A three-quarter-length portrait of Frances Nelson, to the right in a white dress with bandeau and wearing a red coral necklace round her neck. She has a bracelet on her right arm and holds a white rose in her right hand. She looks out of the picture space to her right and her right arm rests on a column supporting a large urn with tress beyond. Landscape is implied on the left.
Frances (née Woolward) was the daughter of a judge in the West Indies. She married Nelson in 1787 when he was serving as a captain on that station. She was then widow of a Dr Josiah Nisbet (d. 1781), with a son, also Josiah, and was living as hostess in the household of her uncle, a wealthy planter on Nevis. The marriage took place there with Nelson’s naval junior, Prince William Henry (later William IV) as the best man.
Although ‘Fanny’ was neither the efficient domestic manager that Nelson needed and too nervous to support his thirst for risky glory, their childless marriage was reasonably happy until Nelson became passionately involved with Lady Hamilton in 1799. He left Fanny in 1801 to live with the Hamiltons, paying her an allowance of about £1800 a year but rebuffing all her attempts at contact and reconciliation. The fact that she was not temperamentally suited to sustain the relationship with so complex and demanding a man was in no way Fanny’s fault. She continued to love him and remained more magnanimous towards him than he to her. Her whole life was one of quiet, unexceptional respectability, in which she was supported after Nelson’s death by an official pension of £2000 a year.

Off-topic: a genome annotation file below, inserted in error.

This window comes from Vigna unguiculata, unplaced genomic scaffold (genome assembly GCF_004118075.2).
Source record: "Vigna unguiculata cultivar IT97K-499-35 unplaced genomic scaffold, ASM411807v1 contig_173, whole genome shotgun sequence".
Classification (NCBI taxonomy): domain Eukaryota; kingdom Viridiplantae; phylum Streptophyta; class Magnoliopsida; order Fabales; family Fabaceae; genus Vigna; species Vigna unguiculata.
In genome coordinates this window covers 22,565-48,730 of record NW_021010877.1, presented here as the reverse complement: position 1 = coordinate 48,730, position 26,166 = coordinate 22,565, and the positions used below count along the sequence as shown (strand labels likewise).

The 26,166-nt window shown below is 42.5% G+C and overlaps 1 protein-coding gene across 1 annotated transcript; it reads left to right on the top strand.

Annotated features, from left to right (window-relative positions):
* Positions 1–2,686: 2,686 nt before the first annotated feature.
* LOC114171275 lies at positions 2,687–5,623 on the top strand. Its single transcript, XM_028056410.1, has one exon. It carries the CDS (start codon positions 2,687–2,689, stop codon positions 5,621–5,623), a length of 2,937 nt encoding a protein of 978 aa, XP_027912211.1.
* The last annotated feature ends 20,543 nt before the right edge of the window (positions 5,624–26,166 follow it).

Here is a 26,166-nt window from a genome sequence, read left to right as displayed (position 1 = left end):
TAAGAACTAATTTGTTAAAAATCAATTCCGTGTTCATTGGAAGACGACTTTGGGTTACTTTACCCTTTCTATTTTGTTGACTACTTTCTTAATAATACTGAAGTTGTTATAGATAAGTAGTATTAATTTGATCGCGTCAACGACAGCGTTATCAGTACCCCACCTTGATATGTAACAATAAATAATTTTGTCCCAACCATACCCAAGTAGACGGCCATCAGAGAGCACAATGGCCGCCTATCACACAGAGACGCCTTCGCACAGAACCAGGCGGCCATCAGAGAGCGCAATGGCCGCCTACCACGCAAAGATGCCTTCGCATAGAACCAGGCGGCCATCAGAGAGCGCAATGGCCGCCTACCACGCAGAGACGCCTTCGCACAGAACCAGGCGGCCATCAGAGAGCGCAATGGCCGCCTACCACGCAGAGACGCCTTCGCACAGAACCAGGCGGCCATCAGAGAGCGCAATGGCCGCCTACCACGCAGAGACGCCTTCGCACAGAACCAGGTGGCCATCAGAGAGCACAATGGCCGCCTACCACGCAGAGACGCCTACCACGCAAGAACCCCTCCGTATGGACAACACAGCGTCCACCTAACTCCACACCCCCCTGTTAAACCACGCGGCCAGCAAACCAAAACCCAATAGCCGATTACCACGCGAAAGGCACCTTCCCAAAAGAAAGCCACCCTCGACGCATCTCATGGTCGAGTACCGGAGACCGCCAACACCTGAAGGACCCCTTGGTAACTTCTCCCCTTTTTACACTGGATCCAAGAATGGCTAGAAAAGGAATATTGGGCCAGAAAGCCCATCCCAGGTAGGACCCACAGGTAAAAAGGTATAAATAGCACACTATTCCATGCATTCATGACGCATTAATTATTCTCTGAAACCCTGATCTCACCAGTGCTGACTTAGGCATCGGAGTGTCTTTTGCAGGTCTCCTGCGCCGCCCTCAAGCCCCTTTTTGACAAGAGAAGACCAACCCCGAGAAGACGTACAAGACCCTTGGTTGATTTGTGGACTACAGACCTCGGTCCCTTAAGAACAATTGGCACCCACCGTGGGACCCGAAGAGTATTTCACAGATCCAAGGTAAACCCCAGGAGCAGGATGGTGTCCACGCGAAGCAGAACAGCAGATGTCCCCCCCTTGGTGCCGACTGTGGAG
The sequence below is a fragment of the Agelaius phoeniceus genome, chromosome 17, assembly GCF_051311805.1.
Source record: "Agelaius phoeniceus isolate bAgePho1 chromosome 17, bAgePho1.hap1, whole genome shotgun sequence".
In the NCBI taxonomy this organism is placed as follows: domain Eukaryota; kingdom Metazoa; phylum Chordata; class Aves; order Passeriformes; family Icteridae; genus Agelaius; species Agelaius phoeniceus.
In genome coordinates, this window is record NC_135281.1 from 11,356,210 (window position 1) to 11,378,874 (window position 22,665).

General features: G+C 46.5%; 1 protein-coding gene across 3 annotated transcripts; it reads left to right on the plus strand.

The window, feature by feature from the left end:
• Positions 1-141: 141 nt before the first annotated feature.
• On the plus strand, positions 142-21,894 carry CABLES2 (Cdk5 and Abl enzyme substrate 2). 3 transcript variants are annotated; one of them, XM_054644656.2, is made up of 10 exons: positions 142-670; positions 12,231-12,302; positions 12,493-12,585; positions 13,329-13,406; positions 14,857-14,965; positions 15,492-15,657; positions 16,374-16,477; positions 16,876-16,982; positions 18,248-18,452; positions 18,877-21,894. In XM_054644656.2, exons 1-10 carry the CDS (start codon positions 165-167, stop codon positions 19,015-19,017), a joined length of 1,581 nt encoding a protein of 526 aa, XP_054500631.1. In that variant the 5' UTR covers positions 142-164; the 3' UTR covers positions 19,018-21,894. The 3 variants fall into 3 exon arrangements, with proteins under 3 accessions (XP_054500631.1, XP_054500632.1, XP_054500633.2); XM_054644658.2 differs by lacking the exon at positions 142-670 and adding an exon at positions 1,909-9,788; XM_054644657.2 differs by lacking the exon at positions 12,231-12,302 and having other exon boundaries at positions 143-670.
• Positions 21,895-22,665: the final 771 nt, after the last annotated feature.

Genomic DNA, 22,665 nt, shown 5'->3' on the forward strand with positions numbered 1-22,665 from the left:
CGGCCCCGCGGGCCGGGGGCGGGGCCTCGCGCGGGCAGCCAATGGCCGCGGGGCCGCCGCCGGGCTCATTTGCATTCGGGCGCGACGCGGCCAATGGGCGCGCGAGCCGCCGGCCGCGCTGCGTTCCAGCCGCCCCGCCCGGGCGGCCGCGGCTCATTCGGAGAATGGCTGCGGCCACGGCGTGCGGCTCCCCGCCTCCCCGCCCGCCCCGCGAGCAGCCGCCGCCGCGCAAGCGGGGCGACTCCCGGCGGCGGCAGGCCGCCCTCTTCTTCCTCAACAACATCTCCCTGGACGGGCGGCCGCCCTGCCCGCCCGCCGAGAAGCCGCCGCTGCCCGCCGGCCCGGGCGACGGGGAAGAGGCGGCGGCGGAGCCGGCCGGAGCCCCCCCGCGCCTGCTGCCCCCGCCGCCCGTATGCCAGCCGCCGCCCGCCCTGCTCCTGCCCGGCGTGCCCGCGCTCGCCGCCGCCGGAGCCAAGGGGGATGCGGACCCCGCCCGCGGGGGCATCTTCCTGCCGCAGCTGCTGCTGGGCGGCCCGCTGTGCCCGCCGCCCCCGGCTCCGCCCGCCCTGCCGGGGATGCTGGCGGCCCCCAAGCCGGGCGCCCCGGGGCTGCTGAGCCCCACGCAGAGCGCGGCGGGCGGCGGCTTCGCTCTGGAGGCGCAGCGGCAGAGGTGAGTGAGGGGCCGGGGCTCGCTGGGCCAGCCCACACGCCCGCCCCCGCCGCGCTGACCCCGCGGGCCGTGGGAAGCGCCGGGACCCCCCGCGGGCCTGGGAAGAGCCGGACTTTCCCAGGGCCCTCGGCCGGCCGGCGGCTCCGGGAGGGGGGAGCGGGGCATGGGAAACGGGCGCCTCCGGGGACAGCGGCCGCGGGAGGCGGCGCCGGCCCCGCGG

Nelson promoted her son Josiah’s not very successful career as a naval officer until their separation. He subsequently became a more successful businessman and died suddenly in 1830, hastening her own death the following year: of his seven children all four sons predeceased their grandmother. This portrait is a copy, formerly attributed to Richard Cosway: the original version showed the Battle of Nile in the background.